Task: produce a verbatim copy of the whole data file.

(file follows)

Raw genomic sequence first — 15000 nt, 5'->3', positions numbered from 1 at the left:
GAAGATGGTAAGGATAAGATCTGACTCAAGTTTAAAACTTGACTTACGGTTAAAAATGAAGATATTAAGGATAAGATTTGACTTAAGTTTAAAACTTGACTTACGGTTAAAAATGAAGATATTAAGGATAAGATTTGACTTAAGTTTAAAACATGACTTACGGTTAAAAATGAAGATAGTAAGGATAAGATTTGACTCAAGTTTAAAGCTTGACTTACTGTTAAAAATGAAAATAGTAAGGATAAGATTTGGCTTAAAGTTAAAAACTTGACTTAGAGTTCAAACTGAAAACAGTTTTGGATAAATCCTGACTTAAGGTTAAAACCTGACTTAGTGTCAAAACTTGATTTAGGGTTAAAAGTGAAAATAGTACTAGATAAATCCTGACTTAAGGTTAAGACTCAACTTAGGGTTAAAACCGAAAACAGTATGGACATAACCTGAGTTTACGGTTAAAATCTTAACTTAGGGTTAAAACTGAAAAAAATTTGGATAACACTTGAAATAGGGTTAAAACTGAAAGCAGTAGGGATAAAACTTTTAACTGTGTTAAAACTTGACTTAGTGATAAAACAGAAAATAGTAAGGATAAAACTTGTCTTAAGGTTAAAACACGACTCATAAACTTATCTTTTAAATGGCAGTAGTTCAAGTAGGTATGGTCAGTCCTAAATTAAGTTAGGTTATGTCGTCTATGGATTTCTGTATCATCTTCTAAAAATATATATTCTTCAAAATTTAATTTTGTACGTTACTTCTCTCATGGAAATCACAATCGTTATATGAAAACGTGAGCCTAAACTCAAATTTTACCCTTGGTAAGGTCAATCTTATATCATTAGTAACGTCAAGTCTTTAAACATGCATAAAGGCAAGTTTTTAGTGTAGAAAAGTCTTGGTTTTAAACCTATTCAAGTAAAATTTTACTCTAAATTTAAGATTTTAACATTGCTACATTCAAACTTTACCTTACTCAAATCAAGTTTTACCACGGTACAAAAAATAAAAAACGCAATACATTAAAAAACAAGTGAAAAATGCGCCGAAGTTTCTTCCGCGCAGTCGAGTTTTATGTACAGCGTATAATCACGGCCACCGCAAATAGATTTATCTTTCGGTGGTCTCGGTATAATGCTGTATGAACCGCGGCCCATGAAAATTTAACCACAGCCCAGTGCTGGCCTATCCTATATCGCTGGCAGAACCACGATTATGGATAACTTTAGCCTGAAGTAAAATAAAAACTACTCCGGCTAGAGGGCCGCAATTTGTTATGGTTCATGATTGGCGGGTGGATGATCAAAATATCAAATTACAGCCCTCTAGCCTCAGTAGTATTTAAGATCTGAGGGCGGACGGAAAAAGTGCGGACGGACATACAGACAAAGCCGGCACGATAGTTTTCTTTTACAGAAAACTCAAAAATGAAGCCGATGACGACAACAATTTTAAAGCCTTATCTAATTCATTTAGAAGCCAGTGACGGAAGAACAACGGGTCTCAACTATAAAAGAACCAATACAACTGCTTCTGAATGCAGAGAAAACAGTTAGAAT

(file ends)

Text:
Raw genomic sequence first — 15000 nt, 5'->3', positions numbered from 1 at the left:
GAAGATGGTAAGGATAAGATCTGACTCAAGTTTAAAACTTGACTTACGGTTAAAAATGAAGATATTAAGGATAAGATTTGACTTAAGTTTAAAACTTGACTTACGGTTAAAAATGAAGATATTAAGGATAAGATTTGACTTAAGTTTAAAACATGACTTACGGTTAAAAATGAAGATAGTAAGGATAAGATTTGACTCAAGTTTAAAGCTTGACTTACTGTTAAAAATGAAAATAGTAAGGATAAGATTTGGCTTAAAGTTAAAAACTTGACTTAGAGTTCAAACTGAAAACAGTTTTGGATAAATCCTGACTTAAGGTTAAAACCTGACTTAGTGTCAAAACTTGATTTAGGGTTAAAAGTGAAAATAGTACTAGATAAATCCTGACTTAAGGTTAAGACTCAACTTAGGGTTAAAACCGAAAACAGTATGGACATAACCTGAGTTTACGGTTAAAATCTTAACTTAGGGTTAAAACTGAAAAAAATTTGGATAACACTTGAAATAGGGTTAAAACTGAAAGCAGTAGGGATAAAACTTTTAACTGTGTTAAAACTTGACTTAGTGATAAAACAGAAAATAGTAAGGATAAAACTTGTCTTAAGGTTAAAACACGACTCATAAACTTATCTTTTAAATGGCAGTAGTTCAAGTAGGTATGGTCAGTCCTAAATTAAGTTAGGTTATGTCGTCTATGGATTTCTGTATCATCTTCTAAAAATATATATTCTTCAAAATTTAATTTTGTACGTTACTTCTCTCATGGAAATCACAATCGTTATATGAAAACGTGAGCCTAAACTCAAATTTTACCCTTGGTAAGGTCAATCTTATATCATTAGTAACGTCAAGTCTTTAAACATGCATAAAGGCAAGTTTTTAGTGTAGAAAAGTCTTGGTTTTAAACCTATTCAAGTAAAATTTTACTCTAAATTTAAGATTTTAACATTGCTACATTCAAACTTTACCTTACTCAAATCAAGTTTTACCACGGTACAAAAAATAAAAAACGCAATACATTAAAAAACAAGTGAAAAATGCGCCGAAGTTTCTTCCGCGCAGTCGAGTTTTATGTACAGCGTATAATCACGGCCACCGCAAATAGATTTATCTTTCGGTGGTCTCGGTATAATGCTGTATGAACCGCGGCCCATGAAAATTTAACCACAGCCCAGTGCTGGCCTATCCTATATCGCTGGCAGAACCACGATTATGGATAACTTTAGCCTGAAGTAAAATAAAAACTACTCCGGCTAGAGGGCCGCAATTTGTTATGGTTCATGATTGGCGGGTGGATGATCAAAATATCAAATTACAGCCCTCTAGCCTCAGTAGTATTTAAGATCTGAGGGCGGACGGAAAAAGTGCGGACGGACATACAGACAAAGCCGGCACGATAGTTTTCTTTTACAGAAAACTCAAAAATGAAGCCGATGACGACAACAATTTTAAAGCCTTATCTAATTCATTTAGAAGCCAGTGACGGAAGAACAACGGGTCTCAACTATAAAAGAACCAATACAACTGCTTCTGAATGCAGAGAAAACAGTTAGAAT